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Marlies Penalty Kill Comes in Big in Win Over Moose

Marlies Penalty Kill Comes in Big in Win Over Moose

TORONTO  The Marlies were outshot and outplayed in Wednesday night’s game against the Manitoba Moose, but somehow, still managed to score the win, 4-2. Toronto published two power-play markers, but it was Andrew D’Agostini that backstopped the win for the club.

In D’Agostini’s last game on Monday, he stopped 19 of 21 for the Marlies. Meanwhile, Mikhail Berdin started for the Moose after giving up four goals in his last start against the Marlies. Last night’s appearance was his second consecutive start, only trumped by his opposite, cracking number 10.

In the early portions of the first stanza, it was all goaltending. By the time the second media timeout rolled around, the shot clock had read 11-4 for Manitoba, with Toronto unable to find a shooting lane.

The Moose were the first to break the ice. Martin Marincin blocked a Manitoba pass but fumbled the puck, leaving it on Hayden Shaw’s platter to finish blocker-side. It was the first scorch for the Marlies, who continued to miss passes, turned the puck over, and created sloppy plays in both offensive and defensive zones. 

With seconds left on a roughing call to Nathan Todd, Justin Brazeau banked in on the AHL’s 9th ranked power play. Tyler Gaudet made the initial rush, taking a tough angle shot from just outside the circles. Berdin made a flurry of saves in the crease, but Brazeau got the puck over Berdin’s pad to tie the game.

The Marlies weren’t done there in the first, with Gaudet scoring his fifth of the year. Busting down the sideboards, Gaudet made a little stutter step to take Ville Heinola out of reverse. Looking left and moving the puck a smidgen sideways, Gaudet opened Berdin for a beautiful five-hole goal.

After 20, it was a 2-1 Marlies game. Toronto was being outshot 14-8 but had momentum near the end of the period, following a power play.

It would take to nearly the midway point of the period for both teams to get their offense going. The Marlies were the first to the bank, with Manitoba shortly behind.

Alex Galchenyuk had superb vision all night. On the power play, Galchenyuk made a drop pass to Kalle Kossila, who lit the lamp for his first goal of the year. Kossila had three goals and three assists last season with Toronto through 12 games.

“He’s been huge when you get a guy like that,” Marlies defenseman Mac Hollowell said of Galchenyuk. “He’s up on the top of our lineup, he’s making plays for us, he’s leading the power play, so it’s good to see.”

Just under two minutes later, the Moose scored to make it just a one-goal game. Jimmy Oligny made the initial shot from the point, but the hand-eye coordination from C.J. Suess baked the cake. Parked in front, Suess tipped in the wrister for his first of the year.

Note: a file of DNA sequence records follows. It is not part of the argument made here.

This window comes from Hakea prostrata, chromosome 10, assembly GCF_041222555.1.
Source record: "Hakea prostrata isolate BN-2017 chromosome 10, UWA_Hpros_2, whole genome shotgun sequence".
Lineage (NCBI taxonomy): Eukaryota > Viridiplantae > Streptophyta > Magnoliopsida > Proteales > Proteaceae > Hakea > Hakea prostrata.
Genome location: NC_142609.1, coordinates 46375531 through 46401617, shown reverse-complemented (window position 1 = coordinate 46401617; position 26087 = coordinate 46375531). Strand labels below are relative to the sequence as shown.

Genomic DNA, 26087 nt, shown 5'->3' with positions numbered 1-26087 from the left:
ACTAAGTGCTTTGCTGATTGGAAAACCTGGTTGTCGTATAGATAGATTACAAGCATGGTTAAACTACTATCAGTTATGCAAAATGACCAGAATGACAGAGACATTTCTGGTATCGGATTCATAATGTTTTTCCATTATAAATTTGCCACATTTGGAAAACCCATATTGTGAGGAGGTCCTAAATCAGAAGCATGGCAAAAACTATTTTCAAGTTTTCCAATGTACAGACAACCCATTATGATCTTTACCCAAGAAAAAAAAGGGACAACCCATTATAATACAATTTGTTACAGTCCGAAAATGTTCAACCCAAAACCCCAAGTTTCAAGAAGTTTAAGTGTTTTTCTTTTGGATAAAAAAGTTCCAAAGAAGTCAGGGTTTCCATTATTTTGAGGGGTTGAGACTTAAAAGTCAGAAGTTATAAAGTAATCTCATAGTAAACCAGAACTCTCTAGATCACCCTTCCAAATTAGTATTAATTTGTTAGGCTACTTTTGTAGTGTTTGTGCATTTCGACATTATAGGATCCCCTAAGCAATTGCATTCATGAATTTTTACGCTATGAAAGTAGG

The third was set up for a hockey fan’s dream, anyone’s game. Manitoba proved that they could keep the game close, outshooting Toronto 19-17, but down by one. 

The third period was pretty evenly played. Manitoba had initial possession, but Toronto sustained the pressure near the middle portions of the period, neither able to dent the scoreboard until late in the period.

Hollowell almost blew it in the meantime, taking a tripping penalty in the final few moments, an unnecessary one in the neutral zone. Manitoba dominated the play, running six-on-four. A long clearing attempt by the Rosen banked the empty-net goal, and a noticeable collective sigh from both Hollowell and D’Agostini, who was under siege.

“That was a really big kill in a really big moment of the game.” Head Coach Greg Moore after the game, “Sometimes it’s more just easing their energy, making sure they’re centered and not making something more than what it is.”

The Achilles’ heel for the Moose was their power play against Toronto. The Marlies killed off all 14 power plays through their six games, including all four on Wednesday night. Moore lauded the special teams effort but is concerned with how his even-strength units are performing. 

“We were definitely happy with special teams; they stepped up in a big way,” Moore said, “Five-on-five wasn’t nearly where it needed to be. We didn’t manage the game well; we didn’t manage the score well, we didn’t manage the puck well. Immature turnovers at the blue lines and certain areas of periods was – it’s interesting. The group knows what they’re doing; they’re not executing yet.”

The next game for Toronto will come on Friday against Stockton at 7:00 pm ET. The game will be on AHL TV, as well as Facebook Watch.

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    Zack Power covers the Toronto Marlies for The Sin Bin. Follow and interact with him on Twitter @SinBinMarlies.

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